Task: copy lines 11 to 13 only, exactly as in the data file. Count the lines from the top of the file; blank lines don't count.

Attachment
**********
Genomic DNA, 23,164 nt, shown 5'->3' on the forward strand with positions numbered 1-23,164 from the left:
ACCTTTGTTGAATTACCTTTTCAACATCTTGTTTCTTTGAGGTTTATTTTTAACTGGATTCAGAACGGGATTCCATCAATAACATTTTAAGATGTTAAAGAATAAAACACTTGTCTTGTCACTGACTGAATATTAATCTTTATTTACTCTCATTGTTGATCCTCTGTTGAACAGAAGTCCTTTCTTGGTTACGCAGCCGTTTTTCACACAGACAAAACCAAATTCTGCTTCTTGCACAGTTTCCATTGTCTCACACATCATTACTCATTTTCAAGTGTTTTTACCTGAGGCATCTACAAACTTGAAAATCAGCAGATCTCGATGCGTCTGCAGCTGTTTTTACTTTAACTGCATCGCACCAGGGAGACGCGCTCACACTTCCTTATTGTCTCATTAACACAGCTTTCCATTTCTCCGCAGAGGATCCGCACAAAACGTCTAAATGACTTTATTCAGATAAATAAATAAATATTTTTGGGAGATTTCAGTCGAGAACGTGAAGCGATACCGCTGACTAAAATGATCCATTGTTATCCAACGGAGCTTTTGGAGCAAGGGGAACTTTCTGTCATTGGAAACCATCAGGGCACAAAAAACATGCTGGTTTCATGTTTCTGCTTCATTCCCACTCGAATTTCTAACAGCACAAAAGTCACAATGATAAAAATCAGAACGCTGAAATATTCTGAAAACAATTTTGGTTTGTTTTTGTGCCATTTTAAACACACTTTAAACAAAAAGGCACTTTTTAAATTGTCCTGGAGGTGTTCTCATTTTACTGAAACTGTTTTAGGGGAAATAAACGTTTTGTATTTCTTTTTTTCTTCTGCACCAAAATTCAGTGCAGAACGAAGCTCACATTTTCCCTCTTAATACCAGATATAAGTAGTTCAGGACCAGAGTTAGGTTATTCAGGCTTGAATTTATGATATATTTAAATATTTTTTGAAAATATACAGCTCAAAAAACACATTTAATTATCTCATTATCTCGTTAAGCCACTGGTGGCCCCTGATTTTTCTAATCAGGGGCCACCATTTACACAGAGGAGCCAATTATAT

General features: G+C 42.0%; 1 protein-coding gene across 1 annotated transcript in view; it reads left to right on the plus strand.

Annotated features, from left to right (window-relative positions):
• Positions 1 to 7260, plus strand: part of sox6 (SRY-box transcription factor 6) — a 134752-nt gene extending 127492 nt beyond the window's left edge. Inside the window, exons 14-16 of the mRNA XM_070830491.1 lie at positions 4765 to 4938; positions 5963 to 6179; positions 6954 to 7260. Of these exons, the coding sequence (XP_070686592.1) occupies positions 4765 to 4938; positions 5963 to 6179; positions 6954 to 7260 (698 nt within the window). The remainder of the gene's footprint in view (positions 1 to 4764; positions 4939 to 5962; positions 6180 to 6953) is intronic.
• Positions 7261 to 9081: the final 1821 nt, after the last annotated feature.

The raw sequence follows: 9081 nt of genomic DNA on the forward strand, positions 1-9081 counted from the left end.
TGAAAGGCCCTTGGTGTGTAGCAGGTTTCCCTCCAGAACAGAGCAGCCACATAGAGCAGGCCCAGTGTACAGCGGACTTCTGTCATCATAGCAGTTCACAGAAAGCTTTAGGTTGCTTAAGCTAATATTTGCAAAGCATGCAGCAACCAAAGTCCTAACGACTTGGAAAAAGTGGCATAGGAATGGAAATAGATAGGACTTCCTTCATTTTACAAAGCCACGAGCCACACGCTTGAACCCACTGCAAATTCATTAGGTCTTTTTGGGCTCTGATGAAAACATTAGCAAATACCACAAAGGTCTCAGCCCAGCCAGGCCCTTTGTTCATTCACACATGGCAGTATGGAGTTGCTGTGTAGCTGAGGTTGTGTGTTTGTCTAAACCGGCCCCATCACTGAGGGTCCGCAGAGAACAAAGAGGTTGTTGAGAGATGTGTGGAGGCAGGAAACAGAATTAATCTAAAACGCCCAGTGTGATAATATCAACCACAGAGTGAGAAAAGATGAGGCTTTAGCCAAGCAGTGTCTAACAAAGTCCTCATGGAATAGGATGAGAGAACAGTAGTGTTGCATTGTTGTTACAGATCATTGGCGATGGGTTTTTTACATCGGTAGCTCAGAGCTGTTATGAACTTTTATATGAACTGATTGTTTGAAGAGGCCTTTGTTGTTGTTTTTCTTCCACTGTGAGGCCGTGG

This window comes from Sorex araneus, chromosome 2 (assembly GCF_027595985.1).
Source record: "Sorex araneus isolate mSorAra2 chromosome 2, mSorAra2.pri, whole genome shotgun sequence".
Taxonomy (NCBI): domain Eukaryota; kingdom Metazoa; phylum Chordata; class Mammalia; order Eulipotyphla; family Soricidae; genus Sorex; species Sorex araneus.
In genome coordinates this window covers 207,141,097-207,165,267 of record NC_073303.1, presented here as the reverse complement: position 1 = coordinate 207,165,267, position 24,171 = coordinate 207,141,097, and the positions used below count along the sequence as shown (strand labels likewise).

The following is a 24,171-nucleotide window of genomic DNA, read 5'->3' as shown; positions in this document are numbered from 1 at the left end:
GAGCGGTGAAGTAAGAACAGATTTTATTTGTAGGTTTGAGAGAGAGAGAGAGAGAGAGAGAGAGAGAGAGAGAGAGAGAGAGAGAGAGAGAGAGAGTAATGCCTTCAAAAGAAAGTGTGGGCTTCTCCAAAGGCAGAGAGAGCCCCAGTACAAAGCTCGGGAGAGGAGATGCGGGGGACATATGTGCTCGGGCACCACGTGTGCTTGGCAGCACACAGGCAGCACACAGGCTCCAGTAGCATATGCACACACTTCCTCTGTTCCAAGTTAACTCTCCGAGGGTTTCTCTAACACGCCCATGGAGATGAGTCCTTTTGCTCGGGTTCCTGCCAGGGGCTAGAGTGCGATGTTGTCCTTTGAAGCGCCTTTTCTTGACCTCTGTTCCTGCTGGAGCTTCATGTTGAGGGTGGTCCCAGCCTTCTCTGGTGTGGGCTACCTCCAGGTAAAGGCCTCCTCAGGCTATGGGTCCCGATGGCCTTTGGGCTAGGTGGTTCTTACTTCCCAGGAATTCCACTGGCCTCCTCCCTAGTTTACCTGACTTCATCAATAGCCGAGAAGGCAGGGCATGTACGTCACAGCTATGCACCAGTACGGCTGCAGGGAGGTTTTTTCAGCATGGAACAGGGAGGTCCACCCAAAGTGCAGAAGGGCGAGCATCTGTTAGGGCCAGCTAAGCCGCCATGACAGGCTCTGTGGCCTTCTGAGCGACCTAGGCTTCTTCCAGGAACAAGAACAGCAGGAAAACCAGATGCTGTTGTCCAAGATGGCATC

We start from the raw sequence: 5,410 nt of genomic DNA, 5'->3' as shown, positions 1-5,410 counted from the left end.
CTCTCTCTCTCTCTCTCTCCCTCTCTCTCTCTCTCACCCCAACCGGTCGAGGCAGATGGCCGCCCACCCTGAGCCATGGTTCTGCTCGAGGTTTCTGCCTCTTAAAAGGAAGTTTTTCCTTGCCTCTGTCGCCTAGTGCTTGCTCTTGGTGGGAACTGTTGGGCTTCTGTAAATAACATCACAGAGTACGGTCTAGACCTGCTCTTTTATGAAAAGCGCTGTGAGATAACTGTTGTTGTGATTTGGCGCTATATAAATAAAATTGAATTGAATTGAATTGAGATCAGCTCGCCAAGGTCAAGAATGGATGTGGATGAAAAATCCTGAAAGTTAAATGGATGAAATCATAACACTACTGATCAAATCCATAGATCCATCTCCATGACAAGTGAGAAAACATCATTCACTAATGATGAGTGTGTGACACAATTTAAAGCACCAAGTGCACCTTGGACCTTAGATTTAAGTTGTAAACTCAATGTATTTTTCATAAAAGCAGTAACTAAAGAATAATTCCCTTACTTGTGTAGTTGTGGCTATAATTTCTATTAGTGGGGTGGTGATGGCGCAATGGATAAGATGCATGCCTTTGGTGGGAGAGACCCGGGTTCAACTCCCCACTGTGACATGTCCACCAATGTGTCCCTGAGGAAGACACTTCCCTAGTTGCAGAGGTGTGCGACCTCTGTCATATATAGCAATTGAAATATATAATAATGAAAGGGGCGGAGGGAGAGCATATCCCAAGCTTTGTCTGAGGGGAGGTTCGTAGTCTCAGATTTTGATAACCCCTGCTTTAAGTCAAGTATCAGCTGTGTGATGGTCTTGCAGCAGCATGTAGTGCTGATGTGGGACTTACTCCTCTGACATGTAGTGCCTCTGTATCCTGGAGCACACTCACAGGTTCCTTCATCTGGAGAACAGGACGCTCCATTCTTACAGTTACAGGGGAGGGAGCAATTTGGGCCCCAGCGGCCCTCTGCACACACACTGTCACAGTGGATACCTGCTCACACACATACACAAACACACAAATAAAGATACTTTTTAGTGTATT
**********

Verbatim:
Taxonomy (NCBI): domain Eukaryota; kingdom Metazoa; phylum Chordata; class Mammalia; order Eulipotyphla; family Soricidae; genus Sorex; species Sorex araneus.
In genome coordinates this window covers 207,141,097-207,165,267 of record NC_073303.1, presented here as the reverse complement: position 1 = coordinate 207,165,267, position 24,171 = coordinate 207,141,097, and the positions used below count along the sequence as shown (strand labels likewise).

The following is a 24,171-nucleotide window of genomic DNA, read 5'->3' as shown; positions in this document are numbered from 1 at the left end: